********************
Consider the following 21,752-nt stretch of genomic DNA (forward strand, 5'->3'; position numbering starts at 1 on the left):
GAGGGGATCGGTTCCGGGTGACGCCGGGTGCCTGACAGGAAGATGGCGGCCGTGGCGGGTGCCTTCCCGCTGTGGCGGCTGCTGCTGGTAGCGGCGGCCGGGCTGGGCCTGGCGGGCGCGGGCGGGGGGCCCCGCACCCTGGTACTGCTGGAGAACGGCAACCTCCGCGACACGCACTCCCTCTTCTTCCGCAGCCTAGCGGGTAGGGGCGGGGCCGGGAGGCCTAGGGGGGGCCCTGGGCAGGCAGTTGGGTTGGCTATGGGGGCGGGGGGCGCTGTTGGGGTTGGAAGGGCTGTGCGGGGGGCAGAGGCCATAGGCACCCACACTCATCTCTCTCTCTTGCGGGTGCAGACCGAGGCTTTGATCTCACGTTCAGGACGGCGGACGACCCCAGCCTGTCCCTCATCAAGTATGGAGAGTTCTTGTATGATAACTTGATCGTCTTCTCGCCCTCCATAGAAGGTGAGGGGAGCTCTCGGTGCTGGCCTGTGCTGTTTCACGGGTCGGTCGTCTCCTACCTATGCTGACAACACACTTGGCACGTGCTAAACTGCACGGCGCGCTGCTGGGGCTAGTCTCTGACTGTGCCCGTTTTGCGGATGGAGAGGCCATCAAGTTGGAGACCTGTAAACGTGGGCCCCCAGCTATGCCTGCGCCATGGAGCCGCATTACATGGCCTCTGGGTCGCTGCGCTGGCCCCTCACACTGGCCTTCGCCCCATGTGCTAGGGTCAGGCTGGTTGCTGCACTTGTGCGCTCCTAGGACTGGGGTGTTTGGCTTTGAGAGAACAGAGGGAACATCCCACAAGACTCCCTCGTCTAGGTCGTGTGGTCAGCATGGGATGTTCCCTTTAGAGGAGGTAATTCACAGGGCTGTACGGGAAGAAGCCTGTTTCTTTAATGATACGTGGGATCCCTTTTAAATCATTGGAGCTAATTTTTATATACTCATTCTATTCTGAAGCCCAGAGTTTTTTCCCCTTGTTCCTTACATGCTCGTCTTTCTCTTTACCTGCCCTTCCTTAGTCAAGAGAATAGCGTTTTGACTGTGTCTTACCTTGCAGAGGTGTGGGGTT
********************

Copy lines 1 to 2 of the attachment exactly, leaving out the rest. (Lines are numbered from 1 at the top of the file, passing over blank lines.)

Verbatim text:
Consider the following 21,752-nt stretch of genomic DNA (forward strand, 5'->3'; position numbering starts at 1 on the left):
GAGGGGATCGGTTCCGGGTGACGCCGGGTGCCTGACAGGAAGATGGCGGCCGTGGCGGGTGCCTTCCCGCTGTGGCGGCTGCTGCTGGTAGCGGCGGCCGGGCTGGGCCTGGCGGGCGCGGGCGGGGGGCCCCGCACCCTGGTACTGCTGGAGAACGGCAACCTCCGCGACACGCACTCCCTCTTCTTCCGCAGCCTAGCGGGTAGGGGCGGGGCCGGGAGGCCTAGGGGGGGCCCTGGGCAGGCAGTTGGGTTGGCTATGGGGGCGGGGGGCGCTGTTGGGGTTGGAAGGGCTGTGCGGGGGGCAGAGGCCATAGGCACCCACACTCATCTCTCTCTCTTGCGGGTGCAGACCGAGGCTTTGATCTCACGTTCAGGACGGCGGACGACCCCAGCCTGTCCCTCATCAAGTATGGAGAGTTCTTGTATGATAACTTGATCGTCTTCTCGCCCTCCATAGAAGGTGAGGGGAGCTCTCGGTGCTGGCCTGTGCTGTTTCACGGGTCGGTCGTCTCCTACCTATGCTGACAACACACTTGGCACGTGCTAAACTGCACGGCGCGCTGCTGGGGCTAGTCTCTGACTGTGCCCGTTTTGCGGATGGAGAGGCCATCAAGTTGGAGACCTGTAAACGTGGGCCCCCAGCTATGCCTGCGCCATGGAGCCGCATTACATGGCCTCTGGGTCGCTGCGCTGGCCCCTCACACTGGCCTTCGCCCCATGTGCTAGGGTCAGGCTGGTTGCTGCACTTGTGCGCTCCTAGGACTGGGGTGTTTGGCTTTGAGAGAACAGAGGGAACATCCCACAAGACTCCCTCGTCTAGGTCGTGTGGTCAGCATGGGATGTTCCCTTTAGAGGAGGTAATTCACAGGGCTGTACGGGAAGAAGCCTGTTTCTTTAATGATACGTGGGATCCCTTTTAAATCATTGGAGCTAATTTTTATATACTCATTCTATTCTGAAGCCCAGAGTTTTTTCCCCTTGTTCCTTACATGCTCGTCTTTCTCTTTACCTGCCCTTCCTTAGTCAAGAGAATAGCGTTTTGACTGTGTCTTACCTTGCAGAGGTGTGGGGTT